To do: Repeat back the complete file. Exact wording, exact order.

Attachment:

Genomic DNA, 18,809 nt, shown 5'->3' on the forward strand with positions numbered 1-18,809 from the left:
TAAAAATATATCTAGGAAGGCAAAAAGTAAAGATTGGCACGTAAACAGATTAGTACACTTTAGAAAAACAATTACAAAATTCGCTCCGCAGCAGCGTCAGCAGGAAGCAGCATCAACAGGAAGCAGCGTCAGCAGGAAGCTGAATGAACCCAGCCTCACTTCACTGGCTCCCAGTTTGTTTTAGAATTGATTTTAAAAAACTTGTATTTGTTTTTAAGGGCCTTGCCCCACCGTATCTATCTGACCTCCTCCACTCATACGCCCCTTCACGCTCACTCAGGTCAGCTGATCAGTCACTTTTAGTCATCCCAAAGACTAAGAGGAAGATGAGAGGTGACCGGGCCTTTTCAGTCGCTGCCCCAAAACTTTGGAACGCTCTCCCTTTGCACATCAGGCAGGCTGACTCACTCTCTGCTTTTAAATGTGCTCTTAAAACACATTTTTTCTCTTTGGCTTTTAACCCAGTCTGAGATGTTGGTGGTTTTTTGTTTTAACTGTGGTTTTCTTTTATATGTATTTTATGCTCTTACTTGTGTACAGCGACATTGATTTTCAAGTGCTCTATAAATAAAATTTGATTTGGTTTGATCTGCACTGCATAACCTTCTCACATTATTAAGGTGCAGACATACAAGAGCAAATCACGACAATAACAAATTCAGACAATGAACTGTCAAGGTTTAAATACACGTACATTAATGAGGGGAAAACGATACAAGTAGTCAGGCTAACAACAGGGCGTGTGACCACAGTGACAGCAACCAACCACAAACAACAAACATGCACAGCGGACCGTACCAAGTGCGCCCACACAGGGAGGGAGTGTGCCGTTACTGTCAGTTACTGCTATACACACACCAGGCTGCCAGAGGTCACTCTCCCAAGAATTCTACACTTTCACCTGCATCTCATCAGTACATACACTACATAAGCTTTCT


Genomic DNA, 18,809 nt, shown 5'->3' on the forward strand with positions numbered 1-18,809 from the left:
TAAAAATATATCTAGGAAGGCAAAAAGTAAAGATTGGCACGTAAACAGATTAGTACACTTTAGAAAAACAATTACAAAATTCGCTCCGCAGCAGCGTCAGCAGGAAGCAGCATCAACAGGAAGCAGCGTCAGCAGGAAGCTGAATGAACCCAGCCTCACTTCACTGGCTCCCAGTTTGTTTTAGAATTGATTTTAAAAAACTTGTATTTGTTTTTAAGGGCCTTGCCCCACCGTATCTATCTGACCTCCTCCACTCATACGCCCCTTCACGCTCACTCAGGTCAGCTGATCAGTCACTTTTAGTCATCCCAAAGACTAAGAGGAAGATGAGAGGTGACCGGGCCTTTTCAGTCGCTGCCCCAAAACTTTGGAACGCTCTCCCTTTGCACATCAGGCAGGCTGACTCACTCTCTGCTTTTAAATGTGCTCTTAAAACACATTTTTTCTCTTTGGCTTTTAACCCAGTCTGAGATGTTGGTGGTTTTTTGTTTTAACTGTGGTTTTCTTTTATATGTATTTTATGCTCTTACTTGTGTACAGCGACATTGATTTTCAAGTGCTCTATAAATAAAATTTGATTTGGTTTGATCTGCACTGCATAACCTTCTCACATTATTAAGGTGCAGACATACAAGAGCAAATCACGACAATAACAAATTCAGACAATGAACTGTCAAGGTTTAAATACACGTACATTAATGAGGGGAAAACGATACAAGTAGTCAGGCTAACAACAGGGCGTGTGACCACAGTGACAGCAACCAACCACAAACAACAAACATGCACAGCGGACCGTACCAAGTGCGCCCACACAGGGAGGGAGTGTGCCGTTACTGTCAGTTACTGCTATACACACACCAGGCTGCCAGAGGTCACTCTCCCAAGAATTCTACACTTTCACCTGCATCTCATCAGTACATACACTACATAAGCTTTCT